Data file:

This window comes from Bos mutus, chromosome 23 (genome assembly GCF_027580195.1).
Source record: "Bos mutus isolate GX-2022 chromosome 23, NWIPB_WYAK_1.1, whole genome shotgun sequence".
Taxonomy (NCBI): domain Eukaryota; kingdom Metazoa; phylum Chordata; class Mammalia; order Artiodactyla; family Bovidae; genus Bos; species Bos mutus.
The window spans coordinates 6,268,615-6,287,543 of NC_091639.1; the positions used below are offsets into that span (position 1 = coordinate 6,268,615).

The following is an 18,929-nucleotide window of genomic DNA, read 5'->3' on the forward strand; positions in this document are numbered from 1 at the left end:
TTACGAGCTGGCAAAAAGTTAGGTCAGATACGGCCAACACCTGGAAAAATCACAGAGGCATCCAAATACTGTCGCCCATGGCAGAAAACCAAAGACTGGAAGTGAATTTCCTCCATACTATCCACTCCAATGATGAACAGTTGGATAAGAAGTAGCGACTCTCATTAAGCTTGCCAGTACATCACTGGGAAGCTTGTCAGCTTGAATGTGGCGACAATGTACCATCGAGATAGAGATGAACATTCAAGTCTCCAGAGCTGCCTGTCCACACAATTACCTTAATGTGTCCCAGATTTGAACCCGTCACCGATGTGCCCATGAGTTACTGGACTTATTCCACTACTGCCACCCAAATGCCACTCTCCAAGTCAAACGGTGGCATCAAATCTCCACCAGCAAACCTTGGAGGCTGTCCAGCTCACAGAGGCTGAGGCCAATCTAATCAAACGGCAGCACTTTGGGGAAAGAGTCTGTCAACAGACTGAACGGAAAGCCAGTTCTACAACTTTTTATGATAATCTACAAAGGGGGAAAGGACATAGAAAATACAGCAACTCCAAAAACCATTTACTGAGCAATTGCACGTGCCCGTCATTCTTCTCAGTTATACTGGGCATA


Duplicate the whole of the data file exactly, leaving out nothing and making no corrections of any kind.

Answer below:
This window comes from Bos mutus, chromosome 23 (genome assembly GCF_027580195.1).
Source record: "Bos mutus isolate GX-2022 chromosome 23, NWIPB_WYAK_1.1, whole genome shotgun sequence".
Taxonomy (NCBI): domain Eukaryota; kingdom Metazoa; phylum Chordata; class Mammalia; order Artiodactyla; family Bovidae; genus Bos; species Bos mutus.
The window spans coordinates 6,268,615-6,287,543 of NC_091639.1; the positions used below are offsets into that span (position 1 = coordinate 6,268,615).

The following is an 18,929-nucleotide window of genomic DNA, read 5'->3' on the forward strand; positions in this document are numbered from 1 at the left end:
TTACGAGCTGGCAAAAAGTTAGGTCAGATACGGCCAACACCTGGAAAAATCACAGAGGCATCCAAATACTGTCGCCCATGGCAGAAAACCAAAGACTGGAAGTGAATTTCCTCCATACTATCCACTCCAATGATGAACAGTTGGATAAGAAGTAGCGACTCTCATTAAGCTTGCCAGTACATCACTGGGAAGCTTGTCAGCTTGAATGTGGCGACAATGTACCATCGAGATAGAGATGAACATTCAAGTCTCCAGAGCTGCCTGTCCACACAATTACCTTAATGTGTCCCAGATTTGAACCCGTCACCGATGTGCCCATGAGTTACTGGACTTATTCCACTACTGCCACCCAAATGCCACTCTCCAAGTCAAACGGTGGCATCAAATCTCCACCAGCAAACCTTGGAGGCTGTCCAGCTCACAGAGGCTGAGGCCAATCTAATCAAACGGCAGCACTTTGGGGAAAGAGTCTGTCAACAGACTGAACGGAAAGCCAGTTCTACAACTTTTTATGATAATCTACAAAGGGGGAAAGGACATAGAAAATACAGCAACTCCAAAAACCATTTACTGAGCAATTGCACGTGCCCGTCATTCTTCTCAGTTATACTGGGCATA